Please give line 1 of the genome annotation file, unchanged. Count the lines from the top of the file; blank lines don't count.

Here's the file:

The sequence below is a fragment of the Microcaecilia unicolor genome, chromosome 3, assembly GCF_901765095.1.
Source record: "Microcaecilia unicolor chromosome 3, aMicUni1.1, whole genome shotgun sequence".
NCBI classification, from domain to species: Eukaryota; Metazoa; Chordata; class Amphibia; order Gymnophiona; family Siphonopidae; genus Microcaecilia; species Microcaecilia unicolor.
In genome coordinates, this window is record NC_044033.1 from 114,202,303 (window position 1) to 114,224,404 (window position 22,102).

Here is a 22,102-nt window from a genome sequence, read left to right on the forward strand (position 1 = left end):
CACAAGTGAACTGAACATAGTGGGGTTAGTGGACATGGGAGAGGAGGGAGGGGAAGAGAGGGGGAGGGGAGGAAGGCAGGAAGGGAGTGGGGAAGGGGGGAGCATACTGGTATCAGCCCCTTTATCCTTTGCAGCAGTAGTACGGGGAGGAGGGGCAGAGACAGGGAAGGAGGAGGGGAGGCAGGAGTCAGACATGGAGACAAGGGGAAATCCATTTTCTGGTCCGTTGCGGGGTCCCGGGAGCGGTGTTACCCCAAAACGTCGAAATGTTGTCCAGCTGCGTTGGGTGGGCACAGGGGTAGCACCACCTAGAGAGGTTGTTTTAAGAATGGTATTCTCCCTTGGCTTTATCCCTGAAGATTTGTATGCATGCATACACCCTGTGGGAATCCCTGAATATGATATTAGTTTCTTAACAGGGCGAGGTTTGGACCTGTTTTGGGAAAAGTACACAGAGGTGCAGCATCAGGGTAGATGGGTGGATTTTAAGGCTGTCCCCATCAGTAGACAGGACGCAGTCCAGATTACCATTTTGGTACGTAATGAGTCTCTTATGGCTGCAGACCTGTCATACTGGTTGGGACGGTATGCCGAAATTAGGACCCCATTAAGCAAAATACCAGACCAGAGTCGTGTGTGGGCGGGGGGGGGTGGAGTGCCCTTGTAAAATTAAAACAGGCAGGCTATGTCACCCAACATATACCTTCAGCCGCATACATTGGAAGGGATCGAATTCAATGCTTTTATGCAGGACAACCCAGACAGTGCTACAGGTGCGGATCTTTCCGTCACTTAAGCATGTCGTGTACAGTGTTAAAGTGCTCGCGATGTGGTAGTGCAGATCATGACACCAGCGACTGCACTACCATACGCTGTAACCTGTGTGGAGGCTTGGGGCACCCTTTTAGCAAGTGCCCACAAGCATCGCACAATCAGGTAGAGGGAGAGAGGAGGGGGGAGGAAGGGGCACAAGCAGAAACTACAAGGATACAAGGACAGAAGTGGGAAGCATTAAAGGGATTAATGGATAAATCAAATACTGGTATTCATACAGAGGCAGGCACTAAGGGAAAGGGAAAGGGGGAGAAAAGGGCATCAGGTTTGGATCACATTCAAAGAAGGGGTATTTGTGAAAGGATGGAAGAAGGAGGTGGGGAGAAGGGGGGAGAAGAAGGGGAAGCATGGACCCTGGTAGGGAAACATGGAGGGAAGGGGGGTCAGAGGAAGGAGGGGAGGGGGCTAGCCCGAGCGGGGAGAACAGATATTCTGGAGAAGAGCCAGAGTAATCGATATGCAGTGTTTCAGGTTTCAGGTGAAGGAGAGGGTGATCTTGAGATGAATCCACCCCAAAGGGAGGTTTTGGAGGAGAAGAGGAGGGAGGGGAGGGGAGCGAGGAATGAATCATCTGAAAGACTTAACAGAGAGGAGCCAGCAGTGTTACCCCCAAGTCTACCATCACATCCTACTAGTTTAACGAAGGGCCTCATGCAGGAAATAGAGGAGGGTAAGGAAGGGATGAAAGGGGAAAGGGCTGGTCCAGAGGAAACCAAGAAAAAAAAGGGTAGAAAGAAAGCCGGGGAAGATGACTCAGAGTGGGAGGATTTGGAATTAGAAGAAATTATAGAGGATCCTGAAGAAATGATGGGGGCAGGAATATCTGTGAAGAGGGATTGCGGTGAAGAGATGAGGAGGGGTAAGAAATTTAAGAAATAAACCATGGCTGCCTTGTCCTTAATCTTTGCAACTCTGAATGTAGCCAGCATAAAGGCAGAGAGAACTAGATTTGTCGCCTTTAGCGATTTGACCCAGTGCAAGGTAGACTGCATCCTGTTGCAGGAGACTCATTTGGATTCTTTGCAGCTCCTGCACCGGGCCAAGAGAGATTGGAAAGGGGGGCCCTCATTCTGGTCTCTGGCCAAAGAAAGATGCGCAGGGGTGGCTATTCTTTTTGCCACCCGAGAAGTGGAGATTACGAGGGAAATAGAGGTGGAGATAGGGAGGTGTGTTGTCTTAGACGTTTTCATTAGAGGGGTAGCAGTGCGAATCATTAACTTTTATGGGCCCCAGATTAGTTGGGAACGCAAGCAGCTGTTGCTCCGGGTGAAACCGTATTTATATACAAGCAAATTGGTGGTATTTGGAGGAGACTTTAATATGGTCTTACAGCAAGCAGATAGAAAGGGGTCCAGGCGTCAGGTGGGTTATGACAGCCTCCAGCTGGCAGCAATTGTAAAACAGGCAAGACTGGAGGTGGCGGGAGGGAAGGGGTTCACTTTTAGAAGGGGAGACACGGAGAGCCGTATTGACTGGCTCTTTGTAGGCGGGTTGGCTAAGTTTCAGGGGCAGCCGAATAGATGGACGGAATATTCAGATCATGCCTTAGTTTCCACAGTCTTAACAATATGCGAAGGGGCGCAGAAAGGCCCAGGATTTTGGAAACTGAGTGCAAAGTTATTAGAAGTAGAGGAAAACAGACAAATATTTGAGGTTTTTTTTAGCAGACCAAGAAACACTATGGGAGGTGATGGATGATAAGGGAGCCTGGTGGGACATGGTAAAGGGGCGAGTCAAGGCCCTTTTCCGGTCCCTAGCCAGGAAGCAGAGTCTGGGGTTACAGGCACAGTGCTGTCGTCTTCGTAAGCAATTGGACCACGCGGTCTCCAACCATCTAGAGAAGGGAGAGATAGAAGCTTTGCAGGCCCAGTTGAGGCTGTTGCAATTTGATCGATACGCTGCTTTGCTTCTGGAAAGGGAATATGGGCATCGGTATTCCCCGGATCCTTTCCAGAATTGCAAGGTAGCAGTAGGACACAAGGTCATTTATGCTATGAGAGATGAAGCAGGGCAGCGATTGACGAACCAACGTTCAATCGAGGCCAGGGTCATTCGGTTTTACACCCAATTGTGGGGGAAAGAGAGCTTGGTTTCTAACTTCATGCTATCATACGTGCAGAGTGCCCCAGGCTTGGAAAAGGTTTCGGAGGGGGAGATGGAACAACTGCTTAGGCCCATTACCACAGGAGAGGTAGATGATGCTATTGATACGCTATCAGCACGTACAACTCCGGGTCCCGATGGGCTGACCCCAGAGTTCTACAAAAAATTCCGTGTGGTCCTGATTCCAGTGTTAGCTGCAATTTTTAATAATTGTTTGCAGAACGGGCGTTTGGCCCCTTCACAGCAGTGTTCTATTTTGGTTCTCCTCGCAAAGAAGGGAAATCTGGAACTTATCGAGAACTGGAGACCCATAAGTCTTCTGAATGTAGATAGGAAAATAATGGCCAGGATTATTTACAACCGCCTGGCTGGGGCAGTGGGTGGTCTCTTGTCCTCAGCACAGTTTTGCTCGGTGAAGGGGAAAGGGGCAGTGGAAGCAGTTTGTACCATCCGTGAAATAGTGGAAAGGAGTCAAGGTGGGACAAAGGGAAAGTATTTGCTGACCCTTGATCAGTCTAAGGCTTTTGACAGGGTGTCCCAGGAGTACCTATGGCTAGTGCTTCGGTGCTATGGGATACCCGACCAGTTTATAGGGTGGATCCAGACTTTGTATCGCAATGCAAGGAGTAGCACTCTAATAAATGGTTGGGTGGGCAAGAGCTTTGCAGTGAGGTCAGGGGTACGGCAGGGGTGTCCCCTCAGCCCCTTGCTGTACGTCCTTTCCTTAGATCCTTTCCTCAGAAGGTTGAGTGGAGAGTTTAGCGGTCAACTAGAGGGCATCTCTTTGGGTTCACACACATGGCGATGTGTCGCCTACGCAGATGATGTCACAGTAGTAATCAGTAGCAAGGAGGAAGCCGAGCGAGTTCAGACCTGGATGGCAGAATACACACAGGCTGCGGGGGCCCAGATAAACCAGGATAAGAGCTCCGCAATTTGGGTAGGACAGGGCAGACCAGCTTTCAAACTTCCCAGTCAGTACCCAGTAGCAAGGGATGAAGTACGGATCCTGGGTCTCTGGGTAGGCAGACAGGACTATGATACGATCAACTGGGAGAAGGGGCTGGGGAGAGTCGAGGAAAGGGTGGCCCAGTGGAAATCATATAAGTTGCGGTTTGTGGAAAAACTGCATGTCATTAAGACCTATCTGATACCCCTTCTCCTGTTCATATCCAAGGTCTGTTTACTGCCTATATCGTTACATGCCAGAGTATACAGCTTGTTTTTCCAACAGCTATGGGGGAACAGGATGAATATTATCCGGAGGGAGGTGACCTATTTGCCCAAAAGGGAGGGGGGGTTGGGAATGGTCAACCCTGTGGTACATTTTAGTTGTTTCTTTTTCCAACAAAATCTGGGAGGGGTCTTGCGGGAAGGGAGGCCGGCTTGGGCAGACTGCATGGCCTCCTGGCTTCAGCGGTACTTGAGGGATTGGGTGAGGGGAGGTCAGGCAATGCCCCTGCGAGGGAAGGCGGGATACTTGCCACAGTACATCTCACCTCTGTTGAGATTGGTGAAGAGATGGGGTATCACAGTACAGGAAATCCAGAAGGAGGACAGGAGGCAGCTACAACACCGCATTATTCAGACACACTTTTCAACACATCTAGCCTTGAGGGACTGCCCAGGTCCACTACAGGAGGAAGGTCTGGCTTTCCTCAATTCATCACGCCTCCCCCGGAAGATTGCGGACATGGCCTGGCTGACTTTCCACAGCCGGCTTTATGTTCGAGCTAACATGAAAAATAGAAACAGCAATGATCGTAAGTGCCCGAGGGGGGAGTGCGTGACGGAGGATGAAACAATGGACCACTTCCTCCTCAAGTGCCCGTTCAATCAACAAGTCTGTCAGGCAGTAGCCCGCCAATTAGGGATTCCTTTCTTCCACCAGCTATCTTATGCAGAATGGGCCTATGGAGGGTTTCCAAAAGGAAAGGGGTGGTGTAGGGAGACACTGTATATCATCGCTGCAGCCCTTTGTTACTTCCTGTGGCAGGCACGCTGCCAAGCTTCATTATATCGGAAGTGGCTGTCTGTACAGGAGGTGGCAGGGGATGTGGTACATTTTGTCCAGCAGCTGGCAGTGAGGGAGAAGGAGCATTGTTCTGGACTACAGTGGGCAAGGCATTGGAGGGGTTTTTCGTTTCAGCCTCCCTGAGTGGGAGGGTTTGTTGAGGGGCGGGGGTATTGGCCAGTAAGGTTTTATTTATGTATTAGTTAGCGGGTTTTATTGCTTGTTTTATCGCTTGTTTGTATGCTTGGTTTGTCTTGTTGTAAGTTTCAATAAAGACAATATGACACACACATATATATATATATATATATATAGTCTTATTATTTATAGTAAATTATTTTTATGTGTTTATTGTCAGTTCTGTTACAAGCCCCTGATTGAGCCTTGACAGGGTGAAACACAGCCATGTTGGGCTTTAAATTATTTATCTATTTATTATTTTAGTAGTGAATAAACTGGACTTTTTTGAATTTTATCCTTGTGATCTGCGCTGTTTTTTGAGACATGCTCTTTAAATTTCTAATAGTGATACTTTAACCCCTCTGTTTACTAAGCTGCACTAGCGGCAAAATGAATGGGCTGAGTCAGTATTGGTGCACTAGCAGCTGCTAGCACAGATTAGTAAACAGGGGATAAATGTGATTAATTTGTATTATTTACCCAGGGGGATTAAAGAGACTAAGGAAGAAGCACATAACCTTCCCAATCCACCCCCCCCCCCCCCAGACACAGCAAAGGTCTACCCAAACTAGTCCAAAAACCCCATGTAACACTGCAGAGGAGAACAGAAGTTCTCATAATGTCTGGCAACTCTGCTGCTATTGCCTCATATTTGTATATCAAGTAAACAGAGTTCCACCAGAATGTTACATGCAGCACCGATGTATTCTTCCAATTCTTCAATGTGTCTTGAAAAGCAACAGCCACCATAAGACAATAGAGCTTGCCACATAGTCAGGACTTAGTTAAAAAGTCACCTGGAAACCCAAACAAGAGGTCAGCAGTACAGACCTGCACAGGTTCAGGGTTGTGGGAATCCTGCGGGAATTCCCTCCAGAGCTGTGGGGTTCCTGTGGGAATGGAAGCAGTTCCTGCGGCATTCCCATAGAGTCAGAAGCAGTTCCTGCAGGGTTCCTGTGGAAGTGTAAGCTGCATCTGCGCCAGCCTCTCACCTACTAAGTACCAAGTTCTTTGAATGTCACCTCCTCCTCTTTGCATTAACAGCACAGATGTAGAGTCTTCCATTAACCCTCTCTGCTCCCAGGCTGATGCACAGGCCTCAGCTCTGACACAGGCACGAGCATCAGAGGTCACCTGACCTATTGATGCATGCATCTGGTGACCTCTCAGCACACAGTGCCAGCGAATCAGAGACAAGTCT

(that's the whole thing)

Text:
The sequence below is a fragment of the Microcaecilia unicolor genome, chromosome 3, assembly GCF_901765095.1.